Yeah, exactly. And it’s, you know, I’m not a Luddite. I love work, I actually came into, like, education, innovation. I think, like most teachers, through educational technology, that’s a starting point for new apps and new things that you want to try out and actually see, that’s working. And so their technology in itself is not bad. But if you look at sort also how the fourth industrial revolution is portrayed, and what kind of people are pushing it, and then definitely, we’re on the wrong track, I think. And although they talk about changing institutions, I don’t think I don’t see a lot of that happening at the moment. And you can also see, and that’s where the teacher strikes in the United States are so instructive. If you start to go for like more 20 century 19th century activism, and like, go back to what unions and activists did in the emancipate themselves in the second half of the 19th century. If you combine that with new technology, you have a really, really powerful for us.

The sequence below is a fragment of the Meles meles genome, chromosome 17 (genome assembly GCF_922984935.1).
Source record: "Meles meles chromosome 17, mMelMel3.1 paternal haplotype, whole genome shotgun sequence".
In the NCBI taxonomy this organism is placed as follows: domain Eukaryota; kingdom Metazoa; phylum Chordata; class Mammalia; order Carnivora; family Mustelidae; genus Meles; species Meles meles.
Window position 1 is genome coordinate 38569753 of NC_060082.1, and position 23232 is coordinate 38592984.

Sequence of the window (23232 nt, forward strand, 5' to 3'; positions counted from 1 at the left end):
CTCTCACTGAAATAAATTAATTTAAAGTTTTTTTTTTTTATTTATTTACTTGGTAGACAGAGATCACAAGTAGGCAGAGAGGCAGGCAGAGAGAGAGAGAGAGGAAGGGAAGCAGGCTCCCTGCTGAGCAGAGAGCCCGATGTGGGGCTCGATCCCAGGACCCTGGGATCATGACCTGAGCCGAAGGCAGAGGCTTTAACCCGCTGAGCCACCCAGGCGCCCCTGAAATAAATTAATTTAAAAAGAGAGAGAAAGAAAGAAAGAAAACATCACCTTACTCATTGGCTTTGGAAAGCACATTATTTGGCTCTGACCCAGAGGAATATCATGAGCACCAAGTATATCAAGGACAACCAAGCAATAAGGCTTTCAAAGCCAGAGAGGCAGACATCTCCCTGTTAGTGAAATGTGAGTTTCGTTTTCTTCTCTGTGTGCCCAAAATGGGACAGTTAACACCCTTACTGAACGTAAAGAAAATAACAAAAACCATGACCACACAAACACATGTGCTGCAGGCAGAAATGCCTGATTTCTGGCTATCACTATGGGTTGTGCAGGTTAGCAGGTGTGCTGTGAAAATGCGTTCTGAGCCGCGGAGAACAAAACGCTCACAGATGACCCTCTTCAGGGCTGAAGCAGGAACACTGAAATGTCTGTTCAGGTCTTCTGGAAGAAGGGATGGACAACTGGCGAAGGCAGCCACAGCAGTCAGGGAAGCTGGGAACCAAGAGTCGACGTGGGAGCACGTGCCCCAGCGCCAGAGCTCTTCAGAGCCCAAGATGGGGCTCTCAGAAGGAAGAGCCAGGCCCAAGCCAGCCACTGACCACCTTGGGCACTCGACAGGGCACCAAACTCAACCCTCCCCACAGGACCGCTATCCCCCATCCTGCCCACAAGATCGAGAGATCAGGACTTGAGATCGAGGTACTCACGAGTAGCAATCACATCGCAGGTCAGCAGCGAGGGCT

So I think most people are not against the web. So we were Skyping at the moment, you’re in Japan, and I am here in Brussels. So it would be foolish to discount it. But people really like that sort of like, if you either in this camp or in that camp. But if you that’ll makes it really easy to discount the criticisms are they just against technology, we’re not, but we want to use it. And so that everybody can profit from it, or maybe profit not the right word, but help us create a better world and help our students create a better world. And that’s what it should be about. And most of the systems that are being created and are being funded and lobbied for at the moment are going in the wrong direction including international organizations and big corporations etc.